Washington Fiction & Hollywood Fiction: More Political Lies about Social Security

2018-09-13T10:49:05+00:00March 3rd, 2015|entitlement reform, Social Security|

Several years ago, we asked the question “What Will a Billion dollars Buy You?”  At that time, we were covering the billion dollar Wall Street campaign to cut Social Security and Medicare by those who want to protect tax breaks and the income inequality which has lined the pockets of America’s corporations and wealthy.  This week it appears the anti-Social Security propaganda favored by these Wall Street lobbyists has also now found a home in the popular political drama “House of Cards.”  Turns out that the show’s consultant runs one of the many groups funded by former Wall Streeter and anti-Social Security scold, Pete Peterson, who’s invested his own personal fortune to a national campaign to cut back benefits in Social Security and Medicare.

Richard Eskow at Campaign for America’s Future details the connection: 

“Episode One’s credits list Jim Kessler as a consultant. Kessler is, as his IMDB biography notes, the co-founder of Third Way. That’s a Wall Street-funded, so-called “centrist” Democratic organization with a mission: to promote neoliberal economics and make the world safe (at least financially) for its wealthy patrons.

Third Way has consistently misrepresented the financial condition of Social Security, misdirected the public debate about Medicare, and generally promoted the socially liberal but fiscally conservative worldview of its patrons.

Kessler and co-founder Jon Cowan carefully tiptoed their way through the minefield of public opinion for years, pretending to be technocrats rather than de facto lobbyists for powerful interests. They finally lost their balance last year. When confronted with the rise of Elizabeth Warren and the populist wing of the Democratic Party, they lashed out at Sen. Warren with an intemperate Wall Street Journal op-ed.”

We highly recommend you read Eskow’s entire post to see just how perfectly the Third Way, Pete Peterson propaganda is scripted into the characters of “House of Cards”.  Here’s just a sample:

“Underwood continues: “This (the number $32,781, displayed on a flip chart) is what the average senior gets in one year from entitlements …This money is a job we could be giving to a single mother or a student just out of school. Now at the moment, 44 cents of every tax dollar goes to pay for these programs. By 2030, it’ll be over half, 62 cents.”

“Entitlements are bankrupting us,” he concludes.

Except that they’re not. Social Security accounts for 24 percent of the federal budget, but it is forbidden by law from adding to the overall deficit. What’s more, its trust fund is currently holding $2.8 trillion dollars in reserves. The statement is meaningless.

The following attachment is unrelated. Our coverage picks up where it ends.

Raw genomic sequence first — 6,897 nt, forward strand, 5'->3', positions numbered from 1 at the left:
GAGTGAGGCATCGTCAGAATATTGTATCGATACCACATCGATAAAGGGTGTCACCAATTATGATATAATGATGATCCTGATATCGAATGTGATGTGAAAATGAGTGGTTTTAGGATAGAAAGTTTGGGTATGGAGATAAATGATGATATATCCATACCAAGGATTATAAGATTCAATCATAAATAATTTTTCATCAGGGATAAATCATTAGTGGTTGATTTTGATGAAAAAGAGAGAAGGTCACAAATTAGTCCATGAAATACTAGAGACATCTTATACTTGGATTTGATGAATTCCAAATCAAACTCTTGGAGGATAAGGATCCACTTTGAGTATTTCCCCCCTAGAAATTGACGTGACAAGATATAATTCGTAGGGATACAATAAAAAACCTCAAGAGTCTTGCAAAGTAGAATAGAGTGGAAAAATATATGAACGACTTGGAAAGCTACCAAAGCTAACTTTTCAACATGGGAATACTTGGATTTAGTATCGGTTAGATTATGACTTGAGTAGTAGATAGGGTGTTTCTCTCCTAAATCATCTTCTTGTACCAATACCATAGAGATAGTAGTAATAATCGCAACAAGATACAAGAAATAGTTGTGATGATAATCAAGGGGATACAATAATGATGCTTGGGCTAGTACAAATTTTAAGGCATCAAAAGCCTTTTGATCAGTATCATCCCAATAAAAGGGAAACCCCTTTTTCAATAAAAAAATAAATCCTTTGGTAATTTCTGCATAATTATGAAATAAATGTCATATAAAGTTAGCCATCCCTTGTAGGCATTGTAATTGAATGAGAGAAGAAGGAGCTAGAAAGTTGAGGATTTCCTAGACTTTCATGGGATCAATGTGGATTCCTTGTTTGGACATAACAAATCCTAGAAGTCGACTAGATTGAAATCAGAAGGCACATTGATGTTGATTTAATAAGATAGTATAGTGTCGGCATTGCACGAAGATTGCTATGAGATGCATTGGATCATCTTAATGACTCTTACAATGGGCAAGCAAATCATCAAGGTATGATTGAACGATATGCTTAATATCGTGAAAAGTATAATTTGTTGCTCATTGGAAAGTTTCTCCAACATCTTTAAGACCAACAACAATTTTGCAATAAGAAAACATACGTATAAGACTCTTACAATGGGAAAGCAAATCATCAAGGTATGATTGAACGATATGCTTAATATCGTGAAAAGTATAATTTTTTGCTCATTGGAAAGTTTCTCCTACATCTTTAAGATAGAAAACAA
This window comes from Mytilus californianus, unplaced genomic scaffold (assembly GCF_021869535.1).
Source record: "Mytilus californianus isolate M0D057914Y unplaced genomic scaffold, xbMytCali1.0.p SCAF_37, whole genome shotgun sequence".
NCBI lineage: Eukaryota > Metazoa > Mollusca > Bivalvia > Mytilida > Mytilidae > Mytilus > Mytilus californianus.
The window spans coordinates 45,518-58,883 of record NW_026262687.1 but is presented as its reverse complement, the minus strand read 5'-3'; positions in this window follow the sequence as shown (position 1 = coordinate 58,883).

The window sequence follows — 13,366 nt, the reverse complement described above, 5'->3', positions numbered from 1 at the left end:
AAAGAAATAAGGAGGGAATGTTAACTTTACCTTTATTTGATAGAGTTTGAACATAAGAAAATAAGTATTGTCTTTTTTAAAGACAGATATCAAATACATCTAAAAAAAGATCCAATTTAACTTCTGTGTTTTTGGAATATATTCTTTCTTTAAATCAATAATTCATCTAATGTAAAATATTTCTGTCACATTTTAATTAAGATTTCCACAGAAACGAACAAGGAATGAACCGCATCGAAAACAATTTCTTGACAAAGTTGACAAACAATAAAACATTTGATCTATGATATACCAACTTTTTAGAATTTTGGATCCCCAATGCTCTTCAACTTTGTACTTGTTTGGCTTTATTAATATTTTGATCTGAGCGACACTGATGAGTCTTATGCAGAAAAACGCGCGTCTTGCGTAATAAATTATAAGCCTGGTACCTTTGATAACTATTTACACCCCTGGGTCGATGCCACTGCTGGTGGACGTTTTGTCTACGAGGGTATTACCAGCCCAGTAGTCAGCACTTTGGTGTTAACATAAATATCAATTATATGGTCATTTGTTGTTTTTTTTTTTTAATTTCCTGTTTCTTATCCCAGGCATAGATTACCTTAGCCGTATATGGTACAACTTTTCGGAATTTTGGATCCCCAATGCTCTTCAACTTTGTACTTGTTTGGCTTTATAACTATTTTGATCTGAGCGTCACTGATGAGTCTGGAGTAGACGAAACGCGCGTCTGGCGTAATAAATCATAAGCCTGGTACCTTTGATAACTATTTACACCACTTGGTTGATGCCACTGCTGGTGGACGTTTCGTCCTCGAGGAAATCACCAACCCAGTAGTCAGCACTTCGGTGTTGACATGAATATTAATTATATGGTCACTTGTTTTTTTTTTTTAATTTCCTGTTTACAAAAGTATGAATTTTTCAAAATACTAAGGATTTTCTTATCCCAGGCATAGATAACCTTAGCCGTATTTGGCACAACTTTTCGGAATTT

In Episode Two, Underwood gives a “bold” speech outlining his plan. It begins:

“For too long, we in Washington have been lying to you. We say we’re here to serve you, when in fact, we’re serving ourselves. And why? We are driven by our own desire to get reelected …”

That’s another favored trope: that the corporate politicians are courageous (as if it’s brave to serve the wealthy and powerful!), while their opponents are cravenly pandering to the voters – by representing them.

“That ends tonight,” says Underwood. “Tonight, I give you the truth.”

There’s that idea again, that the corporate version of reality is “fact” or “truth.” We’re told that “the root of the problem” is “entitlements” – a favorite word in the corporate crowd because it has negative connotations. (We’ve written about that before.)

“Let me be clear,” adds Underwood. “You are entitled to nothing …”

Just like real-life Third Way types, Underwood is trying to cancel our nation’s social contract.

It’s easy enough to say “don’t worry, this is just fiction” but the problem is that a growing number of Americans don’t get their news from independent news sources anymore…they get it from everywhere else.  Comedy Central’s Jon Stewart continues to be among the nation’s most trusted “news sources” even as he hosts a comedy show.  It’s not that big of a stretch to believe that viewers hearing the fictional politician, Frank Underwood, recite the same propaganda they also hear constantly from the billion dollar anti-Social Security lobby and their real-world political allies on Capitol Hill only helps to validate this factually flawed view

This type of Wall Street messaging fits the very definition of propaganda and how best to use it in the real world of politics, not just the made-for-television variety:                        

“If you tell a lie big enough and keep repeating it, people will eventually come to believe it. The lie can be maintained only for such time as the State can shield the people from the political, economic and/or military consequences of the lie.”…Joseph Goebbels